Shopping in Ghent
You will soon find the shops you need for everyday purchases such as groceries, household articles, stationery, newspapers etc. in your neighbourhood. The big supermarkets are often cheaper but not always centrally located. You may need a car for major purchases or big shopping expeditions.
In many towns shops have gradually established themselves offering special groceries and ingredients from other cultures and countries. Also in Ghent:
- African: Afrikoko (Brugsepoortstraat), Foreign Shop (Dampoortstraat)
- Asian & Indian: Thai Center (Koning Albertlaan), Oriental Shop Legri (Brusselsesteenweg), Suan Thai Market (Holstraat), Himalaya Exoctic Food (Brusselsepoortstraat)
- Moroccan: Berkane Elomari (Oudburg)
- South-American: Afrikoko (Brugsepoortstraat)
- Italian: Da Luigi (Lammerstraat), Casa del Cappriccio (Sint-Jacobsnieuwstraat)
- Russian and Eastern European: Max Markt (Frans Van Ryhovelaan)
- Turkish: One Euro Shop and Toptanci (Sleepstraat), Ramazan Nalli (Ledebergplein)
- Fair Trade: Oxfam
- Spices: Vits-Staelens (Sint-Jacobs)
- Vegetarian and vegan: Ayuno (Korte Meer), Origin'o (Kortrijksesteenweg), Pimpernel (Charles De Kerckhovelaan), Panda (Oudburg)
- Ghent specialities
Shops are usually open between 10am and 18pm, Monday to Saturday. Local grocers and especially the baker's may be open on Sundays and closed on a weekday instead. Some (smaller) stores close for lunch. If you are in urgent need of something when shops have already closed, you may find what you need in one of the several night shops.
Apart from the weekly market days, the specialised markets are certainly worth a visit: the flea market, the flower market, the art market, the vegetable market, the bird market, the Christmas market, etc.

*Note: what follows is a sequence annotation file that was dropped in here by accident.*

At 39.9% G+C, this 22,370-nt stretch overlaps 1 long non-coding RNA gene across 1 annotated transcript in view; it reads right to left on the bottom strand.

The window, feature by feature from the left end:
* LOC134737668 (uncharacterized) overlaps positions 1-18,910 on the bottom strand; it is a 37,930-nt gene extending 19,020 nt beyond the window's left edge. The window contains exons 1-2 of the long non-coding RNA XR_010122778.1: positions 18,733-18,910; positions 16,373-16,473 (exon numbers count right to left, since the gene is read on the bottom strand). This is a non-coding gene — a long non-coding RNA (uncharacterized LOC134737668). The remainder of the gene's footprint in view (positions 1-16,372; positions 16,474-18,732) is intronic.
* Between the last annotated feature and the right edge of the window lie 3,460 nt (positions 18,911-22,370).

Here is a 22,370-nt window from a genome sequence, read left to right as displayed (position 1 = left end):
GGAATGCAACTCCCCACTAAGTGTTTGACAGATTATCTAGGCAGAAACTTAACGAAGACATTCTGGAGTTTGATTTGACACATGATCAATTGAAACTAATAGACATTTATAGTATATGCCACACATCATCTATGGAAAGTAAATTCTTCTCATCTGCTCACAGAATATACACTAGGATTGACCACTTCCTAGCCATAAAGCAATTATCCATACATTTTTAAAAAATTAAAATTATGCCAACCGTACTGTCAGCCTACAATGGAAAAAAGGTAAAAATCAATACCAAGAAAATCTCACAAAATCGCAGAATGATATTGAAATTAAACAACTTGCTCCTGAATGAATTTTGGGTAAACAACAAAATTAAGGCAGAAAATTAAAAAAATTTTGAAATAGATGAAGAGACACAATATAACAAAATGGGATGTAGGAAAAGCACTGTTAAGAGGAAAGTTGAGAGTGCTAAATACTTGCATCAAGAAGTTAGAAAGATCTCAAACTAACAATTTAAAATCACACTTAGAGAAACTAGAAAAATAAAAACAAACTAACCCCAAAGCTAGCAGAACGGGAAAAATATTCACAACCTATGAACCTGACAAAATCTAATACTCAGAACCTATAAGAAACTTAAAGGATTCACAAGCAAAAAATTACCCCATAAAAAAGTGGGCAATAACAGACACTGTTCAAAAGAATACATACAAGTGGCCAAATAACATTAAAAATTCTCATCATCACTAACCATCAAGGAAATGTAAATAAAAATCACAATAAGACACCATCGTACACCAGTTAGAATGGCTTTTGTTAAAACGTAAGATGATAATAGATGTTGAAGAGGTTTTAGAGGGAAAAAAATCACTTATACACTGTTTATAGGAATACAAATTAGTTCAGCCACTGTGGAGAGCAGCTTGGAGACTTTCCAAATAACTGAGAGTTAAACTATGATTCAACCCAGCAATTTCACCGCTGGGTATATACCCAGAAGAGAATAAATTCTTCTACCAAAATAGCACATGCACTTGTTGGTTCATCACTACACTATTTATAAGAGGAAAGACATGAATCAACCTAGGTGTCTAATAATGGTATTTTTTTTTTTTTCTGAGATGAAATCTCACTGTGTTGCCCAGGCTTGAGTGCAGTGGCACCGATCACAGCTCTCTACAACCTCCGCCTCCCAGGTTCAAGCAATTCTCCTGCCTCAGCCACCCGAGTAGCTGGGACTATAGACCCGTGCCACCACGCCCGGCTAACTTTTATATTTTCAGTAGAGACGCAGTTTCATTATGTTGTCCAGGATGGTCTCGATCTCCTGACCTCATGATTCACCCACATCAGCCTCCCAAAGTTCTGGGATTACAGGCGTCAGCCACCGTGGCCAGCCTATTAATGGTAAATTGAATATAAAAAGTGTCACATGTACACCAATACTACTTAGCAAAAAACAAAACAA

You can buy second-hand goods at very reasonable prices at your local Kringloop-winkel.
These Kringwinkels sell original, cheap and solid second-hand stuff at very keen prices. Furniture, cooking utensils, decoration materials, clothing, bicycles, ... Every day, Kringwinkels collect new goods which guarantees a constantly changing offer. Moreover, the goods are conveniently exposed and arranged according to product group.
Clothing, electronics etc.
There is a wide range of big and small shops and the city centre is a pedestrian area. Since prices and quality vary considerably from one shop to another, it is advisable to compare carefully.
Belgians do a lot of window shopping: looking at what is on offer without necessarily intending to buy. It is also quite normal to go into a shop just to find out what is for sale there. If you do not want to buy something and a shop assistant asks is you need help, the appropriate response is to say that you are just looking.
Bargains can be found at summer and winter sales (July and January), offering goods from the outgoing season at reduced prices. Otherwise, haggling (negotiating a lower price) is restricted to expensive or one-of-a-kind items (automobiles, jewellery, art, real estate, trade sales of businesses) and informal sales settings such as flea markets and garage sales.
You can exchange most purchases - with the exception of special offers - within 14 days if the goods have not been used and if you can produce the receipt.
With major purchases, such as electrical appliances, you can return faulty goods up to several months after the date of purchase. Nowadays, the guarantee is often valid for 2 years. The terms of the guarantee are specified on a guarantee card supplied with the article. There are firms who insist you bring the original packaging when goods are returned to the shop or exchanged.
It is advisable to enquire prior to making a purchase about conditions of sale and exchange terms.
If you are looking for a particular shop, you can consult the Yellow Pages.